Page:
The 5'11", 175-pound Wilcox and his inch-shorter, 15-pounds-lighter co-star have never come to blows. "We're still sociable," Larry insists. "We say good morning and sometimes we even have lunch together. But I'm frustrated over the whole matter. Erik and I are just totally different human beings, and I can't get a good relationship going."
Indeed, while Estrada is a novice cyclist from New York's Spanish Harlem, the understated machismo of Wilcox doesn't come from the special-effects department. A skilled biker, he performs all his own stunts, delights in revving his own three cycles over the hills near home and has met more highway cops for speeding than he has through CHiPs. He also races on the celeb auto circuit, recently finishing second to James Brolin in an off-road Jeep competition and sixth (he spun out three times) in the Long Beach Grand Prix won by Gene Hackman. Larry finds even more excitement as a paid-up member of the Professional Rodeo Cowboys Association and has competed as a steer roper since high school. "To me, it's therapy, an escape mechanism," says Wilcox. "I guess I'm just a frustrated cowboy."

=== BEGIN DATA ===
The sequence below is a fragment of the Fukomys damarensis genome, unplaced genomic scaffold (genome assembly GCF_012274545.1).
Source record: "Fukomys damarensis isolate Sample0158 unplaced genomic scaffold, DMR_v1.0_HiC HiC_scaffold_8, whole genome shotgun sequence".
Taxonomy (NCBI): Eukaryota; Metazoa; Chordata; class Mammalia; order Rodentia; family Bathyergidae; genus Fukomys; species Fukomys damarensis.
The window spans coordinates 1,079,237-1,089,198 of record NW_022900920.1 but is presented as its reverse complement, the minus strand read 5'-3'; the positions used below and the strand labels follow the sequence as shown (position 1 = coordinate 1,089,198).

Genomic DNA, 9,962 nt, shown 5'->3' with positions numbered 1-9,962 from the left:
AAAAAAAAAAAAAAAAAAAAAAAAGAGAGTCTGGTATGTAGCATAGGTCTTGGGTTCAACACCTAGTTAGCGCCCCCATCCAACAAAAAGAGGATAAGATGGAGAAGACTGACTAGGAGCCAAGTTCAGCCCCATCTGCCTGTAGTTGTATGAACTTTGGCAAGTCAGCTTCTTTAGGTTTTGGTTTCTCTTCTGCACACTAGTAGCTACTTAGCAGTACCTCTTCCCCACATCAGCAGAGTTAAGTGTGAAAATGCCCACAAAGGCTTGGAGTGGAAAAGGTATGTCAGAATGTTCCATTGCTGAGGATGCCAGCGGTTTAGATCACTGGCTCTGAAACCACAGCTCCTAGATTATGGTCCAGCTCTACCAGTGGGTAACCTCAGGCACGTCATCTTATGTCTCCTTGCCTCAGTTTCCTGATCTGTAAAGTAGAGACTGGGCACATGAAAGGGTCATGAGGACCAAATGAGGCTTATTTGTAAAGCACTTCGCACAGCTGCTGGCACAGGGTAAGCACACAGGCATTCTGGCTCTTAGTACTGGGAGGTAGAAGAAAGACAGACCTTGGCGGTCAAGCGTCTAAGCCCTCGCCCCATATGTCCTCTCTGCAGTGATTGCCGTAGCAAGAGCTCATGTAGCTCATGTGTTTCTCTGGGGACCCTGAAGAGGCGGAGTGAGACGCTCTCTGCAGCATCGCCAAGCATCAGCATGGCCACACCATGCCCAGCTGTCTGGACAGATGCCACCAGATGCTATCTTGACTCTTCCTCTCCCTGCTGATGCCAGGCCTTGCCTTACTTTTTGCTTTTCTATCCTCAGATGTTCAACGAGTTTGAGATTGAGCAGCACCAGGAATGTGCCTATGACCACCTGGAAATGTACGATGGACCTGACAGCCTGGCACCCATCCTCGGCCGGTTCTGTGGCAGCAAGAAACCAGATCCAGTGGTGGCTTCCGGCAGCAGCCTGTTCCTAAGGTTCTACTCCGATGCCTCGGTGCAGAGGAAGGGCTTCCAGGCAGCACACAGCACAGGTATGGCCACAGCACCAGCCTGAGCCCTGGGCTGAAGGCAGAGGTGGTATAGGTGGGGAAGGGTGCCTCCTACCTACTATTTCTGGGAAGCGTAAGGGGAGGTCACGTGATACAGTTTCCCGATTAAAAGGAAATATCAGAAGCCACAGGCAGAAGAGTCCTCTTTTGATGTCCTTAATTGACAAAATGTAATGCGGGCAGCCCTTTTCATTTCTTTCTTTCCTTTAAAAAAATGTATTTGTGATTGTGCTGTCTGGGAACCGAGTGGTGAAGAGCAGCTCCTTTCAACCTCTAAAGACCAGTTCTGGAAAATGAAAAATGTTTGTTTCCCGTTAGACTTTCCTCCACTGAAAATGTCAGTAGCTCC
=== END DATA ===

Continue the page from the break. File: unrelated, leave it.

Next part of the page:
Born in San Diego, Larry moved to his grandfather's Flying Diamond Ranch in Rawlins, Wyo. as an infant when his parents divorced. His bartender father died shortly thereafter, and his mother worked as a secretary and ballet teacher to support her four children. Larry's two brothers still live in Rawlins, but his sister, Sharon, was shot to death 13 years ago when she was 23. "She wanted to leave her husband," Wilcox recalls, "so he killed her—with their three kids looking on." Institutionalized, he was later shot to death himself, and Larry's mother is raising the children.
With no showbiz inclinations in school (except for playing electric organ in a rock band), Larry drifted to L.A. at 18 and worked odd jobs while studying piano and then acting. About to be drafted in 1967, he joined the Marine Corps Reserve and wound up "as scared as anyone else" for 13 months as an artilleryman in Vietnam. He survived by "diving into a hole quicker than anyone else. I didn't care how many other guys were already in it." Now he's bitter about the war's aftermath: "I saw some wonderful 19-year-olds get killed and then came back to hear Americans saying it was all a bunch of bullshit."